Rockville mourns loss of Marcuccio Featured

Phyllis Marcuccio.  COURTESY PHOTOPhyllis Marcuccio. COURTESY PHOTO  

Former Rockville Mayor Phyllis Marcuccio was perhaps the rarest thing in politics – a politician that people trusted.

Rockville’s former two-term mayor Marcuccio died last week of natural causes, leaving behind a legacy of maintaining the City’s historic feel while also attempting to make it a hub of science and technology. She served as mayor from 2009 to 2013, and was known for steering the City’s development carefully and being a champion for getting a dedicated building for the Rockville Science Center.

“It was clear to me she was smart. She understood Rockville. She cared deeply about Rockville,” said Ruth Hanessian, a longtime friend and neighbor of Marcuccio.

Marcuccio, 84, was a native of Rockville and graduated from Richard Montgomery High School. The transformation of Rockville from a small rural town into a rapidly-growing suburban community is something that helped prompt Maruccio to become involved in politics.

“Mayor Marcuccio was a deeply devoted public servant throughout her life and career,” said current Rockville Mayor Bridget Donnell Newton in a statement. “A longstanding Rockville resident, she prided herself as a grassroots activist and was an outspoken advocate for the city, always keeping the best interests of her community close to her heart.”

Marcuccio in happier times.  COURTESY PHOTOMarcuccio in happier times. COURTESY PHOTO  While friends and family said Marcuccio was always active in community issues, the arrival of the Metro alerted Marcuccio that her hometown was changing, and if she wanted to play a role in that change she needed to become more involved making sure that less dense East Rockville was protected as the City looked to develop its Town Center master plan.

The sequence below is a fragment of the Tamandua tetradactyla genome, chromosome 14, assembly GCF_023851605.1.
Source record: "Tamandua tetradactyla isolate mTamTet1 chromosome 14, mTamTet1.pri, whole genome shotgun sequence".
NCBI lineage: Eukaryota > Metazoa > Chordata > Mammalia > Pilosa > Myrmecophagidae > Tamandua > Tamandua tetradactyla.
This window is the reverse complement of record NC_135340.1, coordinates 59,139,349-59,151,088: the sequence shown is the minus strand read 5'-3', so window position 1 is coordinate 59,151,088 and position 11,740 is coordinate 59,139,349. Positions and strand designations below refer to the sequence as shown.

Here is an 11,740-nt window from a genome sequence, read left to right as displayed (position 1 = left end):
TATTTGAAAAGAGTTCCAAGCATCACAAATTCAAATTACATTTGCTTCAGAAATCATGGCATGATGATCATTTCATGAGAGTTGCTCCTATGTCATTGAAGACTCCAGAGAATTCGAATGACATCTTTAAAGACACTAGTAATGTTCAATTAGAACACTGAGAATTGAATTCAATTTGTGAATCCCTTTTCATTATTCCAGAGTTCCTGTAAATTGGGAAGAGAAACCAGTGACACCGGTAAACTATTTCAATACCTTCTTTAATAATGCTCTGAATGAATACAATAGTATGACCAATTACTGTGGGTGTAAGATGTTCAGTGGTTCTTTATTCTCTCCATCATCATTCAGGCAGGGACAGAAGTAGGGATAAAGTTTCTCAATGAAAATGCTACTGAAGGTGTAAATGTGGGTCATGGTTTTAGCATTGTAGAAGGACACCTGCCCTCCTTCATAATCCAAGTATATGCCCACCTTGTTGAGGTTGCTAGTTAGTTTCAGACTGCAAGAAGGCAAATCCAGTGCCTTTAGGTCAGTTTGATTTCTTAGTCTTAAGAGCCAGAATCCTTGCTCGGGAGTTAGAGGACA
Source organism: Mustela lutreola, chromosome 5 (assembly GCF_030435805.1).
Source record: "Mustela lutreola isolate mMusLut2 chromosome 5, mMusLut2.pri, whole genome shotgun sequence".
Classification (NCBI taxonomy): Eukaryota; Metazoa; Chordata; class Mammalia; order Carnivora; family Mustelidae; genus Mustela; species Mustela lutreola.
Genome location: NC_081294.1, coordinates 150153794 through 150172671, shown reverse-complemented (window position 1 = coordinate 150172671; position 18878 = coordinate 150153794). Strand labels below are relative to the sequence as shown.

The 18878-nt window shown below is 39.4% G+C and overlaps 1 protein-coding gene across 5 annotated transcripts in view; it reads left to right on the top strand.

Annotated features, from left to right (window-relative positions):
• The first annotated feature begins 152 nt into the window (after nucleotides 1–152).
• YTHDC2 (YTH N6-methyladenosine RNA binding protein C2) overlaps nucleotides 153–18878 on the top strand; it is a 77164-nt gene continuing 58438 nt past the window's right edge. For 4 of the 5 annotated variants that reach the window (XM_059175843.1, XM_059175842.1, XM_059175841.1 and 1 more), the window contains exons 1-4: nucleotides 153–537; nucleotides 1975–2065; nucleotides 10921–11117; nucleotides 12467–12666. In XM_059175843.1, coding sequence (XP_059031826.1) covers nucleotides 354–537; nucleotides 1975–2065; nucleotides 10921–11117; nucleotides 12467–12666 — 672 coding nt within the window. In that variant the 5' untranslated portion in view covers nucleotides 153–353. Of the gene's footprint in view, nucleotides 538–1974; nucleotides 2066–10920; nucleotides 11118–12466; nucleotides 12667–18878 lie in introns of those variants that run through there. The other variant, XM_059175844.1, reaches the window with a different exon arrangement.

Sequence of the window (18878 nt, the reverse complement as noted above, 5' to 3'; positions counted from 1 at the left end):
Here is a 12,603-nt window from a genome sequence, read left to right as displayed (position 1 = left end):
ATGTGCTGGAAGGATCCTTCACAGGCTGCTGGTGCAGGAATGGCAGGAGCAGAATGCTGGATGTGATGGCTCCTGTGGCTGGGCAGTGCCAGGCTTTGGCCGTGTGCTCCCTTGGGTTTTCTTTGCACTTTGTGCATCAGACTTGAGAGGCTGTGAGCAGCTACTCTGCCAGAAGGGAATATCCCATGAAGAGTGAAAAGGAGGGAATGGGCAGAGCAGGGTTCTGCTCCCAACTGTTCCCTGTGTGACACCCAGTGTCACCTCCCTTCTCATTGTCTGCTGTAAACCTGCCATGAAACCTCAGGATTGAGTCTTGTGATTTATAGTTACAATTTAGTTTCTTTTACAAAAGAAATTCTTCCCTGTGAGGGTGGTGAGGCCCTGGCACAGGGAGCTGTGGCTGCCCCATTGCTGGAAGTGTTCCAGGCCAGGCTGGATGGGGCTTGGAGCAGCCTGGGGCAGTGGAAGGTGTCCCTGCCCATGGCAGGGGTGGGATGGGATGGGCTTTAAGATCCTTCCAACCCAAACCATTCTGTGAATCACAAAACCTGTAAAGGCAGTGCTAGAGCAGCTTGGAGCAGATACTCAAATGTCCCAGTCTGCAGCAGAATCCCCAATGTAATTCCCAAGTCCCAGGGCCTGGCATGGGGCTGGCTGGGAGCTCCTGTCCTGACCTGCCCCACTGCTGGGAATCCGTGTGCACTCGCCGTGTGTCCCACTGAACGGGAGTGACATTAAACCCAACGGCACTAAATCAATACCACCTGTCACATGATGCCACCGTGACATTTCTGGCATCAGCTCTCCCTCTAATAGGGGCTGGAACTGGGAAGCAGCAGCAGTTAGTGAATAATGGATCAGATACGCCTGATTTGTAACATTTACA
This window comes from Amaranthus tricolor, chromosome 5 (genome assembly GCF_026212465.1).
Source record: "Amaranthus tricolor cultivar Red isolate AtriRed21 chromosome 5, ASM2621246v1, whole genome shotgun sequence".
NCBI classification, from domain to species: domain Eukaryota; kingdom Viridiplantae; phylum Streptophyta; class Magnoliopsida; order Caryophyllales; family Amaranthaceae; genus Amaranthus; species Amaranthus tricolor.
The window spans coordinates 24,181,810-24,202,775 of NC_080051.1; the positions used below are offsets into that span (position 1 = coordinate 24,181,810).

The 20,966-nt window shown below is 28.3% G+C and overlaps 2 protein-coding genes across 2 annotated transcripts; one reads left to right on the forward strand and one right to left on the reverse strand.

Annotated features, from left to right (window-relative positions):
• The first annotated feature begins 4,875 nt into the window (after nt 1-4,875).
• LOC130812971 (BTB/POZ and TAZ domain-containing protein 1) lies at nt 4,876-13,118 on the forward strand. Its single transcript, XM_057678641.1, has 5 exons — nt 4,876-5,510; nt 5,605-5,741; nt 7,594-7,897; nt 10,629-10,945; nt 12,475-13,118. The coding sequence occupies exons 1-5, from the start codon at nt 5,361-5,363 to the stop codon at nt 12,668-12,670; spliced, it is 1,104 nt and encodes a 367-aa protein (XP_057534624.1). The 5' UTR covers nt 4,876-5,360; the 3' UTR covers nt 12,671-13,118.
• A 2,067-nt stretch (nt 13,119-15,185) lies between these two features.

Rockville was her passion, friends and family said.

Before she began to run for office, Marcuccio became active in the East Rockville Civic Association. For many in East Rockville, Marcuccio became the go-to neighbor, someone who would not sit and complain about an issue rather, a person that would walk down to City Hall and to explain exactly what was on her mind – something she learned from her father.

“She never did anything alone, she always did something as a leader,” said Sasha Whitaker, Maruccio’s niece.

Whitaker recalled while visiting her aunt, the non-stop ringing of phones, of neighbors and strangers calling Marcuccio for help on a community issue. Her leadership in East Rockville eventually led Marcuccio to run for City Council, first winning election in 2005, where she would serve two terms before becoming mayor.

Marcuccio’s blunt style is what made her attractive to voters, always willing to tell them, or anyone for that matter, exactly what she thought.

Council member Mark Pierzchala, who often voiced his opposition to Marcuccio on various issues, could not deny her appeal to the residents of Rockville.

“There was a sense of authenticity with her. That she spoke from the heart, she spoke directly and people trusted what she said,” said Pierzchala, who served on the City Council when Marcuccio was mayor.

Marcuccio was also known as a strong advocate for science. While she pushed for a building for the Rockville Science Center and a science day in the City, her passion for the subject began long before her two terms as mayor.

For 28 years Marcuccio worked as an editor at Science and Children Magazine, a publication published by the National Science Teachers Association. In 1993, Marcuccio was promoted to associate executive editor the NSTA where she served for six years overseeing several science education magazines.

Her work in publishing, landed her spot in the National Press Club where she introduced Neil Armstrong, the first man to walk on the surface of the moon, at an event he spoke at – one of many contacts she maintained during her decades spent in the science community.

Friends and family said Marcuccio’s passion for science was driven by her sense of curiosity and believed that, given the nearby locations of the National Institutes of Health and National Institute of Standards and Technology, Rockville could become a regional hub for science.

“She was wise in understanding the treasure we have in the city of Rockville, a small town in the middle of a megalopolis,” Hanessian said.

Funeral services for Marcuccio will take place on June 22 at 10 a.m. at St. Mary’s Church in Rockville.



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